El Segundo honors Kings, announces goal of 100 new businesses
In 1999, newly named Los Angeles Kings radio announcer and former player Daryl Evans talked to El Segundo Mayor Mike Gordon about the Kings relocating to El Segundo from the valley.
As a rookie in 1982, Evans scored the final, overtime goal in the final game of what became known as the “Miracle on Manchester,” after the Kings eliminated the heavily favored Edmonton Oilers.
Gordon described his vision to Evans of El Segundo becoming a world class home for businesses and professional athletic teams.
“I couldn’t see it then, but Mike’s vision has come true,” Evans said after El Segundo city manager Greg Carpenter presented him with the city’s inaugural Champion of Business Award. Evans accepted the award on behalf of the 2013 Stanley Cup Champions, who train at the Toyota Sports Center in El Segundo, where the Los Angeles Lakers and Los Angeles Sparks also train.
The award was a clock fashioned from a 1940s era Jacobs radial engine piston made for a Stearman biplane and repurposed by El Segundo-based MotoArt.
“This award represents our industrial past and creative future,” El Segundo city manager Greg Carpenter told the gathering. It was presented last Wednesday morning during a gathering of civic and business leaders on the 21st Floor of the PCT Office Tower.
The presentation followed Mayor Suzanne Fuentes announcement of the El Segundo’s new campaign to attract 100 new businesses by 2017, the city’s 100th anniversary. To coordinate campaign, titled “Where big ideas take off,” the city has budgeted $450,000 and retained Paolucci Communications Arts of Palos Verdes. Key to the plan’s success is the city’s new website ElSegundoBusiness.com, which was also unveiled at the gathering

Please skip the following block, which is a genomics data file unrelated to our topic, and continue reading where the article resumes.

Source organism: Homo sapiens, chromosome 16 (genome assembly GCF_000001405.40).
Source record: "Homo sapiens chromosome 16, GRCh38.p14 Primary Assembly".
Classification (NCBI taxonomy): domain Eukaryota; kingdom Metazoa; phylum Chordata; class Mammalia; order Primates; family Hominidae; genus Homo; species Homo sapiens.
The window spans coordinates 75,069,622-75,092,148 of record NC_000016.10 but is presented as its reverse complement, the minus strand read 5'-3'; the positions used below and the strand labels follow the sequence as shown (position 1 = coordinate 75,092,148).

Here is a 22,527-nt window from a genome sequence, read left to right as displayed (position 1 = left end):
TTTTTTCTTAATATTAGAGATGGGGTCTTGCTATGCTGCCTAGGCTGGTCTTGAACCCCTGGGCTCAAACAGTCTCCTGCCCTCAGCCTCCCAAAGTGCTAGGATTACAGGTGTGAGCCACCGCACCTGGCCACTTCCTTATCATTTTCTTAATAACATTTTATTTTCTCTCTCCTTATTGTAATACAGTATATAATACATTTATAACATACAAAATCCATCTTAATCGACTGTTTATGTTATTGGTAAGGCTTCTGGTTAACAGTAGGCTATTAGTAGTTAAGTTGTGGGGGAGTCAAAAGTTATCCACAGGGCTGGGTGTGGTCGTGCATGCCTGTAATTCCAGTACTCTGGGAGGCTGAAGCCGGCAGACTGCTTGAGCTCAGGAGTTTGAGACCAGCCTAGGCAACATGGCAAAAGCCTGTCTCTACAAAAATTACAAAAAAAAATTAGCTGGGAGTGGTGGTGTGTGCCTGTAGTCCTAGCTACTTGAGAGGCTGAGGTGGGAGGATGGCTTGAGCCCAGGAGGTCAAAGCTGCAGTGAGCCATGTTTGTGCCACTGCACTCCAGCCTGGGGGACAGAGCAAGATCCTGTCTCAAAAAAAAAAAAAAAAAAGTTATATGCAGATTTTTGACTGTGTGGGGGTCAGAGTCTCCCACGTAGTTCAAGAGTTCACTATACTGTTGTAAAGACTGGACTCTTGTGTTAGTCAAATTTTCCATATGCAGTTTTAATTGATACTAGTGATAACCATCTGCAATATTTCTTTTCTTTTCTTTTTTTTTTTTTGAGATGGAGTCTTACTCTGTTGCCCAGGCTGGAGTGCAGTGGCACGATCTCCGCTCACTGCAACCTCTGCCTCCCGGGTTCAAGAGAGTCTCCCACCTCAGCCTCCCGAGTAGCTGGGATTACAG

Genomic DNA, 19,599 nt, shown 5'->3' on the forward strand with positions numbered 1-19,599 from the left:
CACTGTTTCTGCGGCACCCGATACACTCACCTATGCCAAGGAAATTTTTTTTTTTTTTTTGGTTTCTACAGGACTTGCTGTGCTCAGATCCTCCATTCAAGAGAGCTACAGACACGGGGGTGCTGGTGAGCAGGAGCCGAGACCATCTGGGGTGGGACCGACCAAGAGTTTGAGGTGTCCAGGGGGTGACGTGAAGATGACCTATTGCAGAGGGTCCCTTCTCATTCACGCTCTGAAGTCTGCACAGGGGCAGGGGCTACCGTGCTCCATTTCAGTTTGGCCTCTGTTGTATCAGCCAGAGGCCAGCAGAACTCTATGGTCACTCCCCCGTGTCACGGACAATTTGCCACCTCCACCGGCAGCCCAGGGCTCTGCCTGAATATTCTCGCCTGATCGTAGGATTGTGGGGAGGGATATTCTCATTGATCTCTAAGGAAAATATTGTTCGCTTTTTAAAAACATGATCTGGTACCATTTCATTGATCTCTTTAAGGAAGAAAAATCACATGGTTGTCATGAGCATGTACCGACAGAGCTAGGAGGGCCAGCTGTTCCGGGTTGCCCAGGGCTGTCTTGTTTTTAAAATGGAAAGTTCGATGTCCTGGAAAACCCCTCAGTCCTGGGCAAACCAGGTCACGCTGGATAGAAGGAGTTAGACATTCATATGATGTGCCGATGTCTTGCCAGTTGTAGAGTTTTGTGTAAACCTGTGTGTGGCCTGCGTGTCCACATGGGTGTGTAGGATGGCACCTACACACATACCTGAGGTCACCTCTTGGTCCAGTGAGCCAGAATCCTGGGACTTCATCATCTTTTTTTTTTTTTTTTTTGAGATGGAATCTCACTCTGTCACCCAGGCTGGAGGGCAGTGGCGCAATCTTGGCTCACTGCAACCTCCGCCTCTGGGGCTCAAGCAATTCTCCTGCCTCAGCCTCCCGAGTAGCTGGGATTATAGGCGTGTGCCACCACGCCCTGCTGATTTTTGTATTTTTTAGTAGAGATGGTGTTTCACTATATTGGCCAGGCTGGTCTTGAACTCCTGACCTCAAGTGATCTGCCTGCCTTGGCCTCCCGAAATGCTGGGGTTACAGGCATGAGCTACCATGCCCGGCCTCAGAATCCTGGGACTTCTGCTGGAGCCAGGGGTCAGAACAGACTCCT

Fuentes said the city’s future lies in transitioning economic dependency on aerospace to broader based technology companies.
Speaking in support of El Segundo as a place to do business were Beyond Meat co-founder Brent Taylor, Millennium Space Systems vice president Jeff Ward, Northrop Grumman vice president Kevin Mitchell and Chevron public affairs manager Rod Spackman.
Taylor said the city’s relatively low rents and proximity to Los Angeles International Airport were crucial to his company’s success.
“That and the fact that our products have more protein than beef and more Omega-3 than salmon,” he added.
Ward said when he came to El Segundo from London for the first time, “The weather was so nice, that if it were London people wouldn’t have gone to work.
“When I saw children selling lemonade on a street corner, I was convinced the chamber of commerce staged it. El Segundo is small town America with space age companies and surfing,” he said
Millennium Space Systems has 80 employees in El Segundo, where it assembles government and commercial satellites.
“We can put a satellite in orbit in less than a year and for less than $500,000. We are receiving tremendous commercial interest,” Ward said.
Northrop Grumman’s Mitchell noted that his company is one of two dozen Fortune 500 companies in El Segundo, a number second only to San Francisco. The company has 3,000 employees in El Segundo and is a strong supporter of the school district’s STEM (science, technology, engineering and math) program.
Spackman ended the meeting on an upbeat note by announcing that Chevron would contribute $175,000 to the city’s effort to bring 100 new businesses to town by 2017. Like the city, Chevron’s El Segundo refinery will celebrate its 100 anniversary in 2017. ER